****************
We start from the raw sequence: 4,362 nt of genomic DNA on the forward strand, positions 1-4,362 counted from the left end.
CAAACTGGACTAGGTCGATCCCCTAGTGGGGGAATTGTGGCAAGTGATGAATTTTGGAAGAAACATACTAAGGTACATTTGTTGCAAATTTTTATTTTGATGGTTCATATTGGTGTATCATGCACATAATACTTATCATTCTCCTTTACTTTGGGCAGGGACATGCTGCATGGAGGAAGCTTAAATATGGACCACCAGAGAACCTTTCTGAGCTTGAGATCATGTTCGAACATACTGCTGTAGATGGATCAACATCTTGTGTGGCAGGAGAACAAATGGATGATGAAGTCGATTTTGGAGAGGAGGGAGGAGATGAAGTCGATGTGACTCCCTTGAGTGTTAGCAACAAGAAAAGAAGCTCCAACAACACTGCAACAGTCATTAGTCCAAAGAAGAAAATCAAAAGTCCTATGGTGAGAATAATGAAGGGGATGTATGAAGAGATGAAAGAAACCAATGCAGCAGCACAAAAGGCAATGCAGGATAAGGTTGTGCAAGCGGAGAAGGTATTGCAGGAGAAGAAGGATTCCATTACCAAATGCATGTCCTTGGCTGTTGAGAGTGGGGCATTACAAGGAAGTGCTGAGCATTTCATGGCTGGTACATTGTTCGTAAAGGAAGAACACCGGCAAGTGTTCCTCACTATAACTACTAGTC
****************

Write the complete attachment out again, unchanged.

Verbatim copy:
We start from the raw sequence: 4,362 nt of genomic DNA on the forward strand, positions 1-4,362 counted from the left end.
CAAACTGGACTAGGTCGATCCCCTAGTGGGGGAATTGTGGCAAGTGATGAATTTTGGAAGAAACATACTAAGGTACATTTGTTGCAAATTTTTATTTTGATGGTTCATATTGGTGTATCATGCACATAATACTTATCATTCTCCTTTACTTTGGGCAGGGACATGCTGCATGGAGGAAGCTTAAATATGGACCACCAGAGAACCTTTCTGAGCTTGAGATCATGTTCGAACATACTGCTGTAGATGGATCAACATCTTGTGTGGCAGGAGAACAAATGGATGATGAAGTCGATTTTGGAGAGGAGGGAGGAGATGAAGTCGATGTGACTCCCTTGAGTGTTAGCAACAAGAAAAGAAGCTCCAACAACACTGCAACAGTCATTAGTCCAAAGAAGAAAATCAAAAGTCCTATGGTGAGAATAATGAAGGGGATGTATGAAGAGATGAAAGAAACCAATGCAGCAGCACAAAAGGCAATGCAGGATAAGGTTGTGCAAGCGGAGAAGGTATTGCAGGAGAAGAAGGATTCCATTACCAAATGCATGTCCTTGGCTGTTGAGAGTGGGGCATTACAAGGAAGTGCTGAGCATTTCATGGCTGGTACATTGTTCGTAAAGGAAGAACACCGGCAAGTGTTCCTCACTATAACTACTAGTC